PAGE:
“With the coronavirus still spreading rapidly in much of the world and mass vaccination campaigns slow and unequal, experts say the illness will most likely become an ever-present threat.”
So reported the New York Times on May 10. The day before, a Mother’s Day framed by soft sunshine and budding life, I hugged my mom. I could say “for the first time since the pandemic began” for dramatic effect, but it wouldn’t be true. Last summer, in an act not of apathy or recklessness but love and weariness, we embraced. Wordlessly, we told the virus that had taken so much that it couldn’t have everything. And then we put our heads down and moved into the uncertainty of autumn, then winter.
On Sunday, mother and son fully vaccinated, we hugged for the second time in a year and for the first time in this blurry, amorphous “after.” I plan to greet her again on Memorial Day with a hug, but what are plans worth these days?
The future has never been predictable but it was easily imagined. But now, even as New Hampshire begins to emerge from a year of darkness, flush with federal aid, the blurriness is everywhere.
In the little town of Warner, where I live, restaurants keep closing. First it was Foot Hills, then The School House Cafe. The biggest personal blow was delivered just this month. The Local, home to amazing burgers and my youngest daughter’s beloved sweet potato fries, closed its doors for good after eight years. “It has just become too cumbersome to continue,” read a note on the restaurant’s Facebook page.
I don’t typically become emotional when businesses close, but this was different. During the dark months, we started getting takeout from The Local regularly. It was a routine, but not a mandated routine, and that made it a source of joy. I’m grateful the owners and employees worked so hard to keep the doors open until spring arrived, but it will take the passage of many Thursday nights before I stop missing that place.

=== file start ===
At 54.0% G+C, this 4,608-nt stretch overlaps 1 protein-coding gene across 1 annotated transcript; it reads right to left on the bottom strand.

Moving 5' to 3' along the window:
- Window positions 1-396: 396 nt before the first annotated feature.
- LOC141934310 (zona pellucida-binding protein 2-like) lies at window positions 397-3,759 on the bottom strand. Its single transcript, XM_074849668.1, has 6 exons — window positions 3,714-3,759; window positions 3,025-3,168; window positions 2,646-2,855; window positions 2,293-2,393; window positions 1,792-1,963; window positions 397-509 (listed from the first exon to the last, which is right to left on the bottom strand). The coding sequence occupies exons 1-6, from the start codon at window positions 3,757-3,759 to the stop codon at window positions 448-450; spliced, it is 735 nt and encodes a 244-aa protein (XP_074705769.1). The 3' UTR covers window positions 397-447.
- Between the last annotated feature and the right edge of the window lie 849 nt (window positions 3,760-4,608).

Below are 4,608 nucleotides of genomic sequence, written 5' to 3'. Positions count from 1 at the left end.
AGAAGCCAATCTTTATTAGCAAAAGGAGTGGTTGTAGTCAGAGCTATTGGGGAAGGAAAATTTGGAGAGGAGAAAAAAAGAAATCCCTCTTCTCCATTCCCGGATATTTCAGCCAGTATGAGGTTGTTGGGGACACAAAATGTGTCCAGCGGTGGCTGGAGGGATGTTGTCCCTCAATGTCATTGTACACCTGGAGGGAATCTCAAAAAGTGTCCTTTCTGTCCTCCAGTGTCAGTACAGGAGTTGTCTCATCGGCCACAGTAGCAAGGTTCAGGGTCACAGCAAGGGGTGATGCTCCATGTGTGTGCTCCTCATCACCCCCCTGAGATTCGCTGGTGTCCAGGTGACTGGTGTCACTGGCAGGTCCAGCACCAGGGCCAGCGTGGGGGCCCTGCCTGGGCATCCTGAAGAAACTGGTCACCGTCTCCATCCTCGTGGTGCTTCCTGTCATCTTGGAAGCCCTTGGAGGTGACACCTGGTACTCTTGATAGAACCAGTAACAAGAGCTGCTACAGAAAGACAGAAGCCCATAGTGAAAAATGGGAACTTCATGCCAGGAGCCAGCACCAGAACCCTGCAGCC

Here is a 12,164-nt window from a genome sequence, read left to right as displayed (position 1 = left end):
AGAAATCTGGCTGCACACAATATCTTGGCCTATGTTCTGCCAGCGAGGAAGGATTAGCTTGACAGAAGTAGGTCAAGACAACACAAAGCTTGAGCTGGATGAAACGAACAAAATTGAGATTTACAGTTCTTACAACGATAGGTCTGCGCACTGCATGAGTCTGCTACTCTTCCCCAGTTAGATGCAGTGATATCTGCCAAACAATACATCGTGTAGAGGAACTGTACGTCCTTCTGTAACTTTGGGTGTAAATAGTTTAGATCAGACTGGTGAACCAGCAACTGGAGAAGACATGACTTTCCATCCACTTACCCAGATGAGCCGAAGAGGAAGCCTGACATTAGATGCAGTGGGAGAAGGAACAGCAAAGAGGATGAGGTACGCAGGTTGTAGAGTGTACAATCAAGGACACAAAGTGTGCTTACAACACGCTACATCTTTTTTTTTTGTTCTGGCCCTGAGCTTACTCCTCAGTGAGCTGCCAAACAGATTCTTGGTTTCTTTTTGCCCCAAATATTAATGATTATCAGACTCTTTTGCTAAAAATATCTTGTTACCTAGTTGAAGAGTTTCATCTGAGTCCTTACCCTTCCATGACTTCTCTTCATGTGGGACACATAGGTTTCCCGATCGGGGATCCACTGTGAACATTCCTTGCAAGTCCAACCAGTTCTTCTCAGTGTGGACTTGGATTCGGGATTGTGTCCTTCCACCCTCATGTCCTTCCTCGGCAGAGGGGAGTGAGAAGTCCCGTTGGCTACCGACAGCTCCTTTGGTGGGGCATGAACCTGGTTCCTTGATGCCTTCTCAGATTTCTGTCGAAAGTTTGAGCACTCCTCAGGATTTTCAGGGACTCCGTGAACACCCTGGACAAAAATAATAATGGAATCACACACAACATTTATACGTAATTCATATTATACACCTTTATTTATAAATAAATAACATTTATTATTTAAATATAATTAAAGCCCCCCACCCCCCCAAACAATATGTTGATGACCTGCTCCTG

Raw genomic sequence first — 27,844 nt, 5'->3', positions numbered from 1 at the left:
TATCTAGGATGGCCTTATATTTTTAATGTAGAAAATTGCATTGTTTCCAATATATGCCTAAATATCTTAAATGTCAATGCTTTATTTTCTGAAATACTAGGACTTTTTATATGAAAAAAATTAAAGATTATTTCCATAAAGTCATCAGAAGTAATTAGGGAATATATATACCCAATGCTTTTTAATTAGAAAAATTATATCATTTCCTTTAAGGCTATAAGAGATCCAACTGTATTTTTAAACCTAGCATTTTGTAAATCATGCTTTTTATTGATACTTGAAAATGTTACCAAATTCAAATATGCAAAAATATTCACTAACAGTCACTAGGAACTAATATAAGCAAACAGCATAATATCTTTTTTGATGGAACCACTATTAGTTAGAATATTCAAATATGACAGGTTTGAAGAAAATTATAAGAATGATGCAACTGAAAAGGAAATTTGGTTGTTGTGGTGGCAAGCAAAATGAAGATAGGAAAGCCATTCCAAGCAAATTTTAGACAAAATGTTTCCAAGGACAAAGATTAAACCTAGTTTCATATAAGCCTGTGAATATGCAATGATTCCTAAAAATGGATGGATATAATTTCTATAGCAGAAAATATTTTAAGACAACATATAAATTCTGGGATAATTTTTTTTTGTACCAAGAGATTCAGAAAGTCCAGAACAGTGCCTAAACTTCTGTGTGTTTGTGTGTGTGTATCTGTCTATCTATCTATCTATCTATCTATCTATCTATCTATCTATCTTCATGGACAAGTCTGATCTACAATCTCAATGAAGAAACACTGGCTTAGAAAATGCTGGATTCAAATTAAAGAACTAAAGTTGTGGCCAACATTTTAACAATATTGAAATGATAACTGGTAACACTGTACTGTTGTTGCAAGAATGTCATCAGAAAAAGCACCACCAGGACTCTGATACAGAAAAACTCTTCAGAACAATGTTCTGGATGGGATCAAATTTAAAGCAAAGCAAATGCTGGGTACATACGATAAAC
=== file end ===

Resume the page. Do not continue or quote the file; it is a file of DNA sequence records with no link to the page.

In my more optimistic moments, I can see a line of inspired chefs itching to take up the reins of the old Local. Who wouldn’t want to spend their working days in our perfect little postcard of a town? But then, with clear eyes, I see how blurry it all is. Who, I wonder, would be crazy enough to open a restaurant during the “after”?
The toll the pandemic has taken on restaurants is easy to see, but the toll it has taken on my daughters isn’t.
This summer, I need to set up a tour of the high school for my youngest. That may seem unremarkable, but she’s going to be a sophomore next year, not a freshman. She doesn’t know where anything is in the high school she’s been “attending” all year. How can anyone calculate what’s been lost since she last sat in a classroom?
The challenge is even greater for her older sister, who graduates next month and then begins a gap year to figure out how to begin writing the next chapter. What advice can her mother and I possibly give her that’s worth anything? What is the value of “before” experience in the beginning of the “after”?
If there’s one saving grace, it’s this: We are all disoriented, together. We may think we can see down the road, but we cannot. My daughters will continue to face challenges my generation didn’t, but they will not be alone. For the rest of their lives, they will have something significant in common with all of their peers regardless of where or how they grew up. Everybody lost something or someone, everybody changed.
It is human nature to imagine the future, but it’s more important than ever to understand the limits of prediction and the instability of our expectations. Here in the beginning of the “after,” all plans remain at the mercy of the coronavirus.
So I won’t plan on hugging my mom for the third time in a year on Memorial Day, but I will hope.